ROMNEY: I think the American people understand that there is massive waste and inefficiency and, in some cases, abuse in the federal government and it's spending. And Senator McCain is saying, you know what? For this coming year, we're going to freeze spending on government programs in these discretionary accounts and then we're going to evaluate each of these programs one by one and see which of those should be grown and which of them should be eliminated or cut back. And there are going to be a lot of cut backs. There are going to be a number of programs which over years have been evaluated as being not very effective, not doing the job they were designed to do.
It's interesting in Washington, you pass a bill to create a program and it stays there for decades. There's never any evaluation of how well it's working. And Senator McCain is saying, enough of that. The people come before government. We're going to let the people keep their money, particularly at a tough time like this where gas prices are high, when there are recessionary burdens that people are feeling. Let's let our individuals have their taxes simplified and made lower. And let's have government finally pull back. And, of course, that's a very different approach than either Barack Obama or Hillary Clinton would take.
CHETRY: It's interesting that, well, you know --
ROMNEY: Their view is, always expand government.
CHETRY: Well, you're bringing both of them up. They're criticizing John McCain's economic experience and also his plan to deal with the housing crisis over the weekend.
In fact, let's listen to what Senator Obama said this weekend.
OBAMA [video clip]: John McCain, it took him three tries to finally figure out that the home foreclosure crisis was a problem and to come up with a plan for it, and he's saying I'm out of touch?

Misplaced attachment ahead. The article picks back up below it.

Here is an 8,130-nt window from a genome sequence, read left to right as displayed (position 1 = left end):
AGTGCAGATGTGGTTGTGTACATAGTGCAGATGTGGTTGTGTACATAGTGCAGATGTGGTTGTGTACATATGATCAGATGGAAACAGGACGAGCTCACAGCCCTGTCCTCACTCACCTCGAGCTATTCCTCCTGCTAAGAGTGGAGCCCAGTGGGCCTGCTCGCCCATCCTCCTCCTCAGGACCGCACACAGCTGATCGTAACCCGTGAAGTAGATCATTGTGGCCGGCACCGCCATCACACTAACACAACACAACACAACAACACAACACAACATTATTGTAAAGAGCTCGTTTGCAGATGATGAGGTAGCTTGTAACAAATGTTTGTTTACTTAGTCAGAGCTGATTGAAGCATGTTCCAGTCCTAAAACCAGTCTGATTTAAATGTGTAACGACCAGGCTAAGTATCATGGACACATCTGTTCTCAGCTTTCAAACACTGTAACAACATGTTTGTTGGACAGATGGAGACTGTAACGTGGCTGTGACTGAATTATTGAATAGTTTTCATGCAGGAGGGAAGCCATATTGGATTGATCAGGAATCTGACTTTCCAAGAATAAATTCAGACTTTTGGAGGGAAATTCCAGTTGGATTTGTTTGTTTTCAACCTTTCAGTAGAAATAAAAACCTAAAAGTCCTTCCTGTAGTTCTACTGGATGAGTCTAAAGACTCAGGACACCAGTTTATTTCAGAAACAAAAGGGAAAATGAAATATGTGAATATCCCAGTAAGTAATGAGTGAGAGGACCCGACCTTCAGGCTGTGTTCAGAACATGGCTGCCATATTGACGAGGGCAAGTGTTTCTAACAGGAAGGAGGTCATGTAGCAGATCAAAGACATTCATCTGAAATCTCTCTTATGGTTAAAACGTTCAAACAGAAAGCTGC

CHETRY: We're waking up to the news this morning of home foreclosures up yet again for the month. What is his plan to help people who are suffering now?
From the April 15 Political Ticker blog:
As John McCain shifted focus to his economic policies with a major address Tuesday, former Republican presidential hopeful Mitt Romney plugged the Arizona senator's credentials on fiscal issues, telling CNN that "if you take Hillary Clinton's and Barack Obama's experience and multiply it by ten, you still haven't caught up with Sen. McCain when it comes to experience on the economy."
McCain, who has focused his campaign on his national security and foreign policy credentials, has faced charges that he is relatively inexperienced dealing with economic policy.
Romney defended the presumptive GOP nominee's record on CNN's American Morning Tuesday.
"For a person who's spent over 25 years in Washington, D.C., working on economic policies, from the days of Reagan and throughout the current time, Sen. McCain is very well aware of the spending programs in Washington," Romney told Kiran Chetry. "Which ones need to be cut back, which ones need to be grown. He understands also how to relieve the pressure on the American taxpayer."